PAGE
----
In an SHRM whitepaper, Bernie Eisenberg and others offered the following viewpoint, “Many organizations have two sets of values. There are the real values that drive current decision making and then there are the preferred values, which an organization believes should be real, even if they are not. However, to be effective, your value proposition must be an accurate representation of what your current employees think it is like to work there and your organization must consistently fulfill its promises and deliver on its commitments.”*
EVP alignment and offerings
For an effective EVP, the next step would be to understand the alignment of the various organizational offerings with the defined EVP. Every touch-point in the lifecycle of an employee has to provide the experience that an organization’s EVP talks about. Philips, through various processes, ensures that the employee experience across the lifecycle aligns with their core EVP messages. Alignment of the offerings to EVP provides a ‘wow’ experience to employees and brings life to EVP.
Five simple steps to align the EVP to the current organization’s offerings are:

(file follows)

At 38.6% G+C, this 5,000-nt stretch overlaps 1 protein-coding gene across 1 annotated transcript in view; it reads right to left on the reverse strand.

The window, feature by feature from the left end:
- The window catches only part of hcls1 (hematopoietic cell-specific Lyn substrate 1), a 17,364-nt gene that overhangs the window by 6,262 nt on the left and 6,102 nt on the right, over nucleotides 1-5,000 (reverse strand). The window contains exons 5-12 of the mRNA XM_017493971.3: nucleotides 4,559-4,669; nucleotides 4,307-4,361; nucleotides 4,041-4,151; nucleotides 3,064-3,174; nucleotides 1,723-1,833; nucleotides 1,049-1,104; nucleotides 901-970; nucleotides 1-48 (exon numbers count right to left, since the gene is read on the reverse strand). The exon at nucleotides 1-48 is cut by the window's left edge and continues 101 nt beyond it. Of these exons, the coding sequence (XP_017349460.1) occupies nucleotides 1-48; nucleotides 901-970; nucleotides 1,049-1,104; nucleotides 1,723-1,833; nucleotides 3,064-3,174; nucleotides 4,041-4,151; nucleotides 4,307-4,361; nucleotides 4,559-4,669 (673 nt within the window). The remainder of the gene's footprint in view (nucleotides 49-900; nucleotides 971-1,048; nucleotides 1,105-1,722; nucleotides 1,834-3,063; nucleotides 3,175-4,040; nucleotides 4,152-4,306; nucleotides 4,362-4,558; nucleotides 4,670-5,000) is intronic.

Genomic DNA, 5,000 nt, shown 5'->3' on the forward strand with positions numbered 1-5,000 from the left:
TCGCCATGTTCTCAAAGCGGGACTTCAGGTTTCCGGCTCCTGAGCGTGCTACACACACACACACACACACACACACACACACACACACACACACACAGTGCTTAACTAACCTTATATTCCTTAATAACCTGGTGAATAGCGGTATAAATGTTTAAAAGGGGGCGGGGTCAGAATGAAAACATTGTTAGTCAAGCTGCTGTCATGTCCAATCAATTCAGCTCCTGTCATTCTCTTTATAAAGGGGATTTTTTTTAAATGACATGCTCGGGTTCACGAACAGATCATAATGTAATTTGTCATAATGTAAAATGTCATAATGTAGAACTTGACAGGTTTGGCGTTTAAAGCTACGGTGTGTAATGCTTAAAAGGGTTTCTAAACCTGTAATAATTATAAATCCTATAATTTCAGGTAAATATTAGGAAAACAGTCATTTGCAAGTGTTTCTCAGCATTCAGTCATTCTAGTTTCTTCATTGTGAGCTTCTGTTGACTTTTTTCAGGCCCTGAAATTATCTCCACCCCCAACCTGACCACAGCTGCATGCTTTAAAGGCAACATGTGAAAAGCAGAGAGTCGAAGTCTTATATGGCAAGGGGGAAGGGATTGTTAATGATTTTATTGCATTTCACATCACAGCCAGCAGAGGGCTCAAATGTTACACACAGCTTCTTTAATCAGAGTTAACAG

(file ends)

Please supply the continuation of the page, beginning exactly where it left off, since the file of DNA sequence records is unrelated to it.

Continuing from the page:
1) Identifying major processes and various employee touch-points
2) Mapping the EVP elements to specific organization processes
3) Auditing to identify the gap between a fully aligned employee touch-point process and the current processes
4) Identifying the changes in the processes and the initiatives to be launched
5) Defining the timelines for the change before communicating the EVP to employees
Communication decides success or failure of every new initiative and a well-defined EVP needs to be communicated to the current employees as well as the prospective employees.
The Chief People Officer of M&M mentions that the EVP has to be communicated at multiple occasions, where the first step would be awareness, followed by experience and internalization. Along with internal employees, the EVP needs to be communicated to the prospective employees in an effective manner. Prospective employees who are shopping for a potential position naturally tend to evaluate the EVP of their future employer.
Some organizations like Sapient define their value proposition based on the target segment. Sapient defines segment specific communication of EVP attributes to align with specific needs of candidates by industry and career stage.
The focus area